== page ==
Content note: mothers, mothering labour, mentions of biological essentialism.
This post goes out to every mother and to every woman who looks after a family or cares for other human beings. It goes out especially to every single-mother, every non-white mother and every young mother. To every mother who is shamed for not also participating in waged work alongside being a mother, and for every mother shamed for the fact she has to spend more time in waged work than at home with her children.
Because of that, this also goes out not only, but especially, to every man. Every man who has ever known their mother and every man who has ever known a woman. Every man who has ever said he loves a woman and every man who hasn’t.
This one is for all of you.
It’s the day between Mother’s day and International Women’s day and I find myself in a strange stretch of mere hours lent to celebrate such people – a reflection of the value we give them. We seem to live in a default mode where we all accept that mothering roles and the work mothers do is undervalued, but we simultaneously do nothing to change that. Being taken for granted is almost one of the characteristics of the job. Except, it’s not.
It’s not one of the characteristics of the job because being a mother isn’t viewed as a job. Not viewed as work, not viewed as labour. In fact, because mothering is expected to be so innate and natural a role for women – whether or not they can or can’t have or do or don’t want to have children – we remark that they ‘do no work’ unless they enter some form of waged or salaried work. This clever twist means we have no reason to appreciate or value the work of mothering, the work of caring or the work that facilitates everything else to function, because it is something women who are mothers do naturally.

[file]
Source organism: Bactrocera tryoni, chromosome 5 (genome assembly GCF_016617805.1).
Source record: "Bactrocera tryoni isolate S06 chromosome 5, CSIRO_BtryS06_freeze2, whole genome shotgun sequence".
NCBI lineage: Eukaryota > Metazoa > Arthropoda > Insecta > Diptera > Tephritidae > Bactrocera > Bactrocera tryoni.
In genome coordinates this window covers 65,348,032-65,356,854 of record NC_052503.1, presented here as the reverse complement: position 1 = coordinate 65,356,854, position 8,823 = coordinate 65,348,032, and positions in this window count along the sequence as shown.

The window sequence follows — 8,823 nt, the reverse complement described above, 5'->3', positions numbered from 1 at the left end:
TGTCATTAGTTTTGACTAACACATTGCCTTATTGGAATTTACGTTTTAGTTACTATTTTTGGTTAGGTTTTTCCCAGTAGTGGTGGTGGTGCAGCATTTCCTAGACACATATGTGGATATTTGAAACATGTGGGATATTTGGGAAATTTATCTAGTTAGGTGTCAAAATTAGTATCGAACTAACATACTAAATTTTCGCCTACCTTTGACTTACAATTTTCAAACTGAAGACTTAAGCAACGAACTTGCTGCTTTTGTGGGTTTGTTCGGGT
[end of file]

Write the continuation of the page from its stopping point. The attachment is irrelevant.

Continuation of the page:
At the same time as not valuing mothering labour we also don’t even acknowledge it exists. We ask full-time mothers to justify how they spend their time, we shame them, we patronise them and belittle them. All the while we benefit from their labours though. From all the mundane tasks that facilitate the functioning of human lives, from buying food and other resources to feeding other people, sustaining habitable surroundings, cleaning, tidying, replacing toilet rolls, taking children and parents to hospital appointments, making appointments for other people, raising children, dropping people off at different venues, and actually turning children into adults. On top of all this relatively ignored labour comes the even more invisible, exhausting and repeated work of emotional labour. From the support given to other family members and asking about people’s days, to following up the stories of the day before, keeping in contact with extended family members and friends, keeping track of other people’s calendars, educations, futures, and all the while adapting and suppressing their own emotional needs fairly consistently. All of these intangible and expected labours that many mothers fulfil, or are expected to fulfil, also come in the framework of being intrinsic to women’s very way-of-being. For example, what we expect of parents who are men is called ‘fatherhood’ which pertains to a wholly different and usually much less laborious set of roles. By adding increased expectations to parents who are women, we unfairly burden them without acknowledgement.